Broome is a beautiful beach resort town nestled within the desolate surrounds of the Kimberley, where the desert sands meet the tropics. A land of luxury and natural antiquity, rich in outdoor splendour presents the perfect foundation for an action-packed adventure in the Kimberley’s most celebrated town.
Cue the pristine beaches, prehistoric dinosaur footprints, man-eating crocodiles, and staircase to the moon all on show within the day. With only 24 hours on the clock, you will be hard-pressed to see it all, so, we have compiled a list of the best places to visit on a day in Broome.
Walk-in footprints laid bare by the dinosaurs at Western Australia’s very own Jurassic Park… at least what’s left of it that is. The striking red pindan cliffs at Gantheaume Point present the perfect backdrop to the sparkling turquoise waters beneath – the resting place of several 130-million-old dinosaur footprints. Etched into stone, remnants of these spectacular footprints are best viewed at the Gantheaume Point rock pools but are only visible at low tide. The point forms sections of the otherworldly Dinosaur Coast with 21 different dinosaur species alone being discovered in the area. With new discoveries on the regular, channel your inner Sherlock Holmes while canvassing this prehistoric graveyard of weathered rocks to see what you uncover.
If the thought of man-eating crocodiles is enough to get your skin crawling, then it is time to buck up and face your fears at the world-famous Malcolm Douglas Broome Crocodile Park. Safely perched behind the barriers, visitors will be in awe at the dazzling display of strength and vigour by one of Australia’s most formidable predators – the saltwater crocodile. Housing some of the country’s largest saltwater crocodiles, at 3 pm daily the crocodile farm springs to life, hosting daily feeding sessions for paying spectators. The farm started as a vision by legendary wildlife hunter Malcolm Douglas in the mid-1970s, as he secured a place to house rogue crocodiles. A raging success, the park continued to blossom, so much so that Malcolm turned the farm into a wildlife park adding a host of other fascinating animals. Today the park lives on, in memory of the late Malcolm Douglas – a signature of his former glory and goodwill. Open daily from 2 – 5 pm, explore Alligator Pond, Long Lake and Rogue Croc Alley on the world-famous crocodile feeding tour.
The crown jewel of Western Australia’s sun-kissed coastline is the 22km pearly white sands that make up the iconic Cable Beach. Woven into the very fabric of Broome, the town and beach are now somewhat synonymous as the city’s premier attraction – where the outback meets the sea. Brimming with treasures, spy the contrasting landscapes, a sea of aquamarine waters and creamy sands enveloped by stunning red ochre cliffs. A haven for overzealous beachgoers, enjoy a raft of activities including – swimming, surfing, kayaking, fishing, or a relaxing walk along the tranquil shoreline. One of the best places in the world to catch the sunset, spy Broome’s golden hour perched atop a camel, harmonic with the waves as shades of amber slowly consume the naive heart of this eternal beach.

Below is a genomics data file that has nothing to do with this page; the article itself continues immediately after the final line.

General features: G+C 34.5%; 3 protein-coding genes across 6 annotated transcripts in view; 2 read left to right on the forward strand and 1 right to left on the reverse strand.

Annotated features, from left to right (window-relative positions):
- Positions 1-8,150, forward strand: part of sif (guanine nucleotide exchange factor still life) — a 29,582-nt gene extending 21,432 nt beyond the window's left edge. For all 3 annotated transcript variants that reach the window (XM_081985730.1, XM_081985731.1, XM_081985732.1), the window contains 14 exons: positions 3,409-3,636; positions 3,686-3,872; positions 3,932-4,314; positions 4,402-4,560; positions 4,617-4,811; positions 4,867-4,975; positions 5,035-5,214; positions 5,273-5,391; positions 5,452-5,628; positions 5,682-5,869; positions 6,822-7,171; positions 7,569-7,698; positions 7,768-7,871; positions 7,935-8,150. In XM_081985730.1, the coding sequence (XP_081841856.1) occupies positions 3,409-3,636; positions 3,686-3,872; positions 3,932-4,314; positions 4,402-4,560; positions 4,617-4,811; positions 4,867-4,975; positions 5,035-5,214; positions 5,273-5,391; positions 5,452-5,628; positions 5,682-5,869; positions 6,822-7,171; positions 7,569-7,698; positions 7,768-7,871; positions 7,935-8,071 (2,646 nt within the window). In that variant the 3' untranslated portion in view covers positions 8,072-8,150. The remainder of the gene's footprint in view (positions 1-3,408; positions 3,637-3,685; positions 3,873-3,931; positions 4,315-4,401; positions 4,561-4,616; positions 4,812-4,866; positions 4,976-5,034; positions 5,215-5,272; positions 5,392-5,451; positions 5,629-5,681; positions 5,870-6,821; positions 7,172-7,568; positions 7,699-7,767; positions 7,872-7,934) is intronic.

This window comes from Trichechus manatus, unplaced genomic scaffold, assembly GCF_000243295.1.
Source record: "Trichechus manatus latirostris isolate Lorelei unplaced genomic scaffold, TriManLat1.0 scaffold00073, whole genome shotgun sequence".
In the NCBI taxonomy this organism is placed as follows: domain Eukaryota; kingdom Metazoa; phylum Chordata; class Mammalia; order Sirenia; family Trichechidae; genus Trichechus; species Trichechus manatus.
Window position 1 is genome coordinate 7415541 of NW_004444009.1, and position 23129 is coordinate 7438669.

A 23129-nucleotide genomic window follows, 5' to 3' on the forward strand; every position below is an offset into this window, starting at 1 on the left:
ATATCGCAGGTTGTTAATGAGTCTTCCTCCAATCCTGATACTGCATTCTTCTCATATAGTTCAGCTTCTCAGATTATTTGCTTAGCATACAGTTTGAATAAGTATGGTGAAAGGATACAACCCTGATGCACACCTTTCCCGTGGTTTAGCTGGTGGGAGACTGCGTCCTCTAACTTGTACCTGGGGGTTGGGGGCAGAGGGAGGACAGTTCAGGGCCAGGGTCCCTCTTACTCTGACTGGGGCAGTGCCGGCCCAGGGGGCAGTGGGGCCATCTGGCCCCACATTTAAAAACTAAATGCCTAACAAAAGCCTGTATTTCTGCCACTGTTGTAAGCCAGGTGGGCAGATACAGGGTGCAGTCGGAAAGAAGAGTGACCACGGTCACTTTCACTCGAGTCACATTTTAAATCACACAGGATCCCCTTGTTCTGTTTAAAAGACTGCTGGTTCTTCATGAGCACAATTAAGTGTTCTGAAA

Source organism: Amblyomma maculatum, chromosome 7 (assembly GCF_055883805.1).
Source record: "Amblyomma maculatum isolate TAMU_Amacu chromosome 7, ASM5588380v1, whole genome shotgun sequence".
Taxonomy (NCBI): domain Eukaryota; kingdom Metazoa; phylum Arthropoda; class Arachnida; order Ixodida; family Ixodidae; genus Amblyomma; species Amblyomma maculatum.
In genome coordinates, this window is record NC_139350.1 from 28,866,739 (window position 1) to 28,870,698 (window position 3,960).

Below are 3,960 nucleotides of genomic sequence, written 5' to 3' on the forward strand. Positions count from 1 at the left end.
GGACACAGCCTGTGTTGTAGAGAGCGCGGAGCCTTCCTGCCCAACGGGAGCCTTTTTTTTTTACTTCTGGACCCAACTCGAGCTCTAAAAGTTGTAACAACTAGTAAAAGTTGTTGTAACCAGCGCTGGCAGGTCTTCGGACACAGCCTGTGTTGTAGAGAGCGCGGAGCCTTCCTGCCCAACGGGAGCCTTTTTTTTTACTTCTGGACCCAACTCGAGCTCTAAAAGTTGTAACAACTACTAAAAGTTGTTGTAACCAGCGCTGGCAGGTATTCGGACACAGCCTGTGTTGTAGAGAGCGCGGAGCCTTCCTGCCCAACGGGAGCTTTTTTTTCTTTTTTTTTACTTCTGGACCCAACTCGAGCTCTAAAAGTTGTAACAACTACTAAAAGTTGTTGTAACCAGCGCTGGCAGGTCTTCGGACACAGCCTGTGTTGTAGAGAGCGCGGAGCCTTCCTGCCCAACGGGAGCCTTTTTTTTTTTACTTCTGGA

After a long and strenuous day of sightseeing, it’s time to kick your feet back and unwind at the world’s oldest picture gardens – the Sun Pictures Cinema. What may strike you as an old run-down shed on the outside is in fact one of Broome’s most prized historical landmarks. The open-air cinema features a rustic style setting fit with deckchairs and a complimentary bar, showcasing some of the world’s latest premier movies. Adding to the hysteria, the cinema lies directly under the Broome flight path with the planes said to accentuate the majesty of these historic cinemas.
The Broome region is a sanctuary for native and migratory birds, collectively home to 333 recorded species – a third of Australia’s total bird population. Where the desert meets the tropics at Roebuck Bay the stars align for 1000s of shorebirds, the bay’s rich tidal flats offering up a smorgasbord of tasty treats. Largely recognised as the shorebird capital of Australia, Roebuck Bay is critical to the longevity of many migratory bird species with the bay a refuge for many young and developing birds. These young birds tend to ‘stick it out’ for over a year, honing their craft before setting sail into the realms of tomorrow. These extended nurturing periods are what make Broome one of the best places in the world to spy migratory shorebirds in their natural habitat.
One of Australia’s most breath-taking natural wonders is the ethereal Staircase to the Moon that paints the Kimberley and Pilbara coastline a few days a month between March and October. A sight to behold, marvel at the opulence of this enigmatic spectacle, a moonlight depiction of an illusive staircase leading to the moon. Appearing along the tranquil shores of Roebuck Bay, Town Beach and the Mangrove Hotel offer the best seats in the house to capture this dreamlike illusion, commonly occurring for 3 nights at the rise of a full moon. A phenomenon that must be seen to be believed, watch as the full moon illuminates the night sky, cascades of light reflecting over the exposed mudflats at low tide.